Robarts and Brutalism

Lately I’ve been thinking a lot about how design conveys intention. Of course, one of the best examples we’ve read so far is The Zimbabwe Bush Pump (de Laet & Mol, 2000). And, of course, one of the best examples we’ve heard is the doorknob. As Galey and Rucker (2010) describe: “even doorknobs have politics in that they may be round, requiring a human hand to turn them, or shaped as levers, such that a person with a prosthetic limb or an armload of groceries with one free elbow can still successfully use them” (p. 3). Let’s apply the method to a familiar building:

Image

Robarts exemplifies how the U of T administration envisioned the function of a university library. Designed in the style of architecture known as “brutalism,” the John P. Robarts Library, U of T’s largest individual library, came into existence as a graduate-only zone. In other words, the so-called Fort Book permitted MA and PhD researchers to enter the stacks (floors 9 through 13) but forced undergraduates to recall items from below. For reasons of exclusivity, therefore, the architects designed two elevator systems for the building, incorporated study carols right into the walls of each floor, and commissioned furniture intended to promote intense learning (e.g., desks incorporating high sides to block peripheral vision). To promote controlled movement of the academic researchers at the Thomas Fisher Rare Book Library and the librarians at the Faculty of Information, the designers connected the buildings via a mezzanine fourth floor. However, early on in Robarts’ history, undergraduate protests led to the building being repurposed.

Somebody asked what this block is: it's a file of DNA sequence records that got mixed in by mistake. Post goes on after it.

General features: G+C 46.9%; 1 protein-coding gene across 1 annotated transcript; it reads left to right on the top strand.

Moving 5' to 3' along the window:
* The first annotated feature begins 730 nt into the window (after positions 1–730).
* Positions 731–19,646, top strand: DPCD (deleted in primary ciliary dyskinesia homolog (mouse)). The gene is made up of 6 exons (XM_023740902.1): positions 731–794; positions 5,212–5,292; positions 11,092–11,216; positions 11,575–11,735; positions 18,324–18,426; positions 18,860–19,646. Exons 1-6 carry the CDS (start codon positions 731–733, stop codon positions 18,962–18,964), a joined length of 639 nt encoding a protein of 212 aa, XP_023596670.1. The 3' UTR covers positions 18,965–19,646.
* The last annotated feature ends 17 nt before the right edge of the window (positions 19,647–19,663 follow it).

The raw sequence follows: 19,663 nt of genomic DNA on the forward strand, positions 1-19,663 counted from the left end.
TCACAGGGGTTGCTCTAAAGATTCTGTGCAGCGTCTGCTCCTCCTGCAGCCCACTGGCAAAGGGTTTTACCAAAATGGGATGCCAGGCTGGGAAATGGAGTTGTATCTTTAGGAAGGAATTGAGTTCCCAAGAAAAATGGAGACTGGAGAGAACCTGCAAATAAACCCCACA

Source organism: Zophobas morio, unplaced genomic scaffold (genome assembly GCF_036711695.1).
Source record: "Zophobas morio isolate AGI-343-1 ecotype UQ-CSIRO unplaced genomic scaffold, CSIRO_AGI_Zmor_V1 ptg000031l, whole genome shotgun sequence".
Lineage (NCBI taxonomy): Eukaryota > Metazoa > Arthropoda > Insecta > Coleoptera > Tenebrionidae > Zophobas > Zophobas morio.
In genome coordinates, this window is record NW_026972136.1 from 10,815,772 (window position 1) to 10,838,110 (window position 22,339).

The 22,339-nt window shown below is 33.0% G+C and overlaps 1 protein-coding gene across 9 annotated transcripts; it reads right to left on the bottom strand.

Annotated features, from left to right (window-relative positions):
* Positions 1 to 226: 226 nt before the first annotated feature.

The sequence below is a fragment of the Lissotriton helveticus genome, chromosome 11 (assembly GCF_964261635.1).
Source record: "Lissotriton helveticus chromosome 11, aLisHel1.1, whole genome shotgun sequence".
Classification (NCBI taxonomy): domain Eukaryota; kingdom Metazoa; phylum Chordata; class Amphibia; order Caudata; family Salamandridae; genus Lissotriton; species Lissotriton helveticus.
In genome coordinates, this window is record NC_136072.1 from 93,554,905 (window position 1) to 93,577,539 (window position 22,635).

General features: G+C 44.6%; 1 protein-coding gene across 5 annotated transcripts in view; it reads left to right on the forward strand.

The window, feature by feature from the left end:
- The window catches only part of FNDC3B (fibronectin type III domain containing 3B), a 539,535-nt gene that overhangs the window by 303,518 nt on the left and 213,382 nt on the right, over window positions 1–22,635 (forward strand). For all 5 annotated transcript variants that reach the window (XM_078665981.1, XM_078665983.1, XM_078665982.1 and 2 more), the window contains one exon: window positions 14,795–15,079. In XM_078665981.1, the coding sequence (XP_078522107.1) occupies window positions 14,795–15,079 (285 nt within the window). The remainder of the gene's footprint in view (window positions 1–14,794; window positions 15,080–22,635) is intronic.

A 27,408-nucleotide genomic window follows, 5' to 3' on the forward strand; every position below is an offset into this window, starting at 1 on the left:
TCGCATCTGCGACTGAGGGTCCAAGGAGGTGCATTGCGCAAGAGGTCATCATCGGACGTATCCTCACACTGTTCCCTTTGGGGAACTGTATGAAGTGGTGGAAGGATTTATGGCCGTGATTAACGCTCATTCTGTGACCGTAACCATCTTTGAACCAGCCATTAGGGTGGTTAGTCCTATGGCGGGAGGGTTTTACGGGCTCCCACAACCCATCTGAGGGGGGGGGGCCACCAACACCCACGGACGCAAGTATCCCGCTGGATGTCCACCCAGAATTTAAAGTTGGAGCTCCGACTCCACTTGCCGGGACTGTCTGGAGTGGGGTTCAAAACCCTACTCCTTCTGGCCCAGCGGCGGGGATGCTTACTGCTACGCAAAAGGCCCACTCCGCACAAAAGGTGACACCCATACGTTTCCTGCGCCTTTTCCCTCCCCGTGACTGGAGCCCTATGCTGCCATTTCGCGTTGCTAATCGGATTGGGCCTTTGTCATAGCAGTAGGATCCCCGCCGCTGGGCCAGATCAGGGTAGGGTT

Since U of T’s undergraduates managed to get access to the stacks, U of T’s administration has since renovated Robarts to make it user friendly. For example, although they’ve left intact the elaborate conveyor belt system originally conceived to facilitate staff retrievals, they’ve removed a considerable number of books. Now the library has large open spaces, with wide tables, in the apexes. Once solid, the walls of the study rooms are now made of glass. And of course, just a year ago much of floor two was outside!

Josh

Gayley, A. & Ruecker, S. (2010). How a prototype argues. Literary and Linguistic Computing Advance 25 (4), 405–424.

de Laet, M. & Mol, A. (2000). The Zimbabwe Bush Pump: Mechanics of a Fluid Technology. Social Studies of Science 30 (2), 225–263.

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One thought on “Robarts and Brutalism

  1. Hi Josh,
    Great post. I’ve definitely seen that picture around, and it always struck me as funny, because I really cannot imagine a reason why anyone would want to tattoo Robarts on their arm. I’ve always thought Robarts was a very distinctive building, but I’ve never been a fan of it’s design. It looks like a prison, and I know I’m not the only one who thinks so, as it was actually used to film parts of the prison scenes in Resident Evil: Afterlife (2010). I’m not sure if that says something about the intention of Robarts, or how I see Robarts.

    In terms of design conveying intention, I assume like me, you’ve been thinking about this in relation to your research design. I know in my case, I’ve been struggling with making sure my research design can be justified by my theoretical framework. I understand the purpose of utilizing the theory in terms of “…showing that the research practice ahas been disciplined and offers a reasonable way of getting information that allows claims to be plausibly made” (Knight 2002, p. 125). However, I feel like I’m going backwards. I’ve had an idea of what my design would be from Assignment 2, but trying to find a theoretical framework that falls magically into place with it doesn’t seem to be working – which is why I’ve been reassessing my design. Maybe others have been having the same problem?

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